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The Pile of Stuff at the Bottom of the Stairs [Kindle Edition]

Christina Hopkinson
3.7 out of 5 stars  See all reviews (69 customer reviews)

Print List Price: £7.99
Kindle Price: £4.99 includes VAT* & free wireless delivery via Amazon Whispernet
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Sold by: Amazon Media EU S.à r.l.
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Book Description

Mary doesn't know what makes her angrier - the way he doesn't quite reach the laundry basket when he throws his dirty clothes at it (but never walks over and picks them up and puts them in), or the balled-up tissues he leaves on the bedside table when he has a cold, or the way he never completely empties the dishwasher, but leaves the 'difficult' things for her to put away. Is it that because she is 'only working part-time' she is responsible for everything on the domestic front? Or is it, simply, that he puts used teabags in the sink?

Mary is the mother of two young boys - she knows how you're supposed to get the behaviour you want. So now she's designing the spousal equivalent of a star chart. Every little thing her husband does wrong is going on it. And yes, she know you're supposed to reward the good behaviour rather than punish the bad, but obviously the rules for those in middle age are different than the rules for those not even in middle school...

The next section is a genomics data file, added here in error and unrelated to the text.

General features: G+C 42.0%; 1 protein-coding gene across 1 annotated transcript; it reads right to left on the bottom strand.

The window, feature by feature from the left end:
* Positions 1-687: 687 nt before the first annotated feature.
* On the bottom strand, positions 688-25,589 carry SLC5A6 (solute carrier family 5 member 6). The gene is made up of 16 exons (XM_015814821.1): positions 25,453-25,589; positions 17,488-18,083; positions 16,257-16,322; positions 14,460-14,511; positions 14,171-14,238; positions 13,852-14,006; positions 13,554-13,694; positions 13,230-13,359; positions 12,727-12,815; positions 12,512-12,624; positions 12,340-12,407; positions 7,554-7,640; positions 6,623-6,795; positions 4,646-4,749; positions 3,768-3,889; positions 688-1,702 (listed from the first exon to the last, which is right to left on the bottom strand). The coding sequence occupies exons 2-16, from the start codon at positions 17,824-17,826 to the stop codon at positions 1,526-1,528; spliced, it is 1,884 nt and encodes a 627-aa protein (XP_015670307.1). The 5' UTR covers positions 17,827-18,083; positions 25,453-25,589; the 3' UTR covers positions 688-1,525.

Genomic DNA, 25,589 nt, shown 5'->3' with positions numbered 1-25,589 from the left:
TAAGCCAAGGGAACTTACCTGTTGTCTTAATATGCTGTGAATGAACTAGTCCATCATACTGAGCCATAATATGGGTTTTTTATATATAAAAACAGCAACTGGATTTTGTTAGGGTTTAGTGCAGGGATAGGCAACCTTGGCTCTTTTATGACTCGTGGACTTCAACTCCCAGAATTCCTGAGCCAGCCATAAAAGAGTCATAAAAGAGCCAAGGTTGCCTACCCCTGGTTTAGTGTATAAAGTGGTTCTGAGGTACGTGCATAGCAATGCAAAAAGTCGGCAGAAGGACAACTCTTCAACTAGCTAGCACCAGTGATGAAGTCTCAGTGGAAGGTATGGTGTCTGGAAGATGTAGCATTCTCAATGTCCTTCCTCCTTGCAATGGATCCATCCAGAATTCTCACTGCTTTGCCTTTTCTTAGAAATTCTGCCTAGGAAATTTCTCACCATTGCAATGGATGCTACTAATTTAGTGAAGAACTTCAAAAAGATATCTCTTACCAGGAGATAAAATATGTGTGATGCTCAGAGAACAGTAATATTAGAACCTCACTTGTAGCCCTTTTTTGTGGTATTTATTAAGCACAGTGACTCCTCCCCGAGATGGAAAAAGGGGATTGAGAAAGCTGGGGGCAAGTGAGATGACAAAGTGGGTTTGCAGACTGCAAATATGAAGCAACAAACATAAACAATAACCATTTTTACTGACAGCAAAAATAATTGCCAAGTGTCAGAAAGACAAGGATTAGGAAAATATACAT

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Product Description


'An enjoyable and engaging read - I loved it - but amid the fun there's some sharp-eyed comment about the way having children can skewer a previously equal relationship. Really does merit comparison with the bestselling I Don't Know How She Does It, and I think this one could be huge' (Bookseller)

'Christina Hopkinson has wittily and very realistically tapped into the zeitgeist - literally the most relevant novel for a working mother since I Don't Know How She Does It by Allison Pearson.' (Plum Sykes, author of Bergdorf Blondes)

'Utter genius. The funniest, truest and most insightful book about being a parent I have ever read.' (Lisa Jewell)

'Funny, smart, sharp - this perceptive look at modern marriage and motherhood is much too good to languish on a pile at the bottom of the stairs.' (Press Association)

'I read it, I really enjoyed it, I left it on the stairs.' (John O'Farrell)

'A funny, thought-provoking take on what happens to a relationship when children come along.' (Grazia)

THE PILE OF STUFF AT THE BOTTOM OF THE STAIRS is being described as the contemporary equivalent of Superwoman (The Times)

'Fantastically well written, searingly truthful, occasionally very moving' (Wendy Holden, Daily Mail)

'Chick-lit checklist - just don't get so engrossed you forget to eat/sleep/get off the bus . . .' (Fabulous)

'The new I Don't Know How She Does It' (Grazia)

'A bittersweet domestic drama . . . It's flippant and sharply funny, but at the heart of this novel there is a terrible poignancy, a familiar story that charts the effect of procreation on a loving relationship. Fans of Allison Pearson's I Don't Know How She Does It will love it.' (Marie Claire)

'A great comic novel on marriage and motherhood . . . very funny.' **** (Red)

'A witty paean to domestic and marital discontent . . . [it] struck a chord.' (Telegraph)

'Sharp look at the craziness of modern life and love . . . Hopkinson nails a marriage cracking into a million pieces, and manages to make you believe there's always a way to patch things up.' (Publishers Weekly)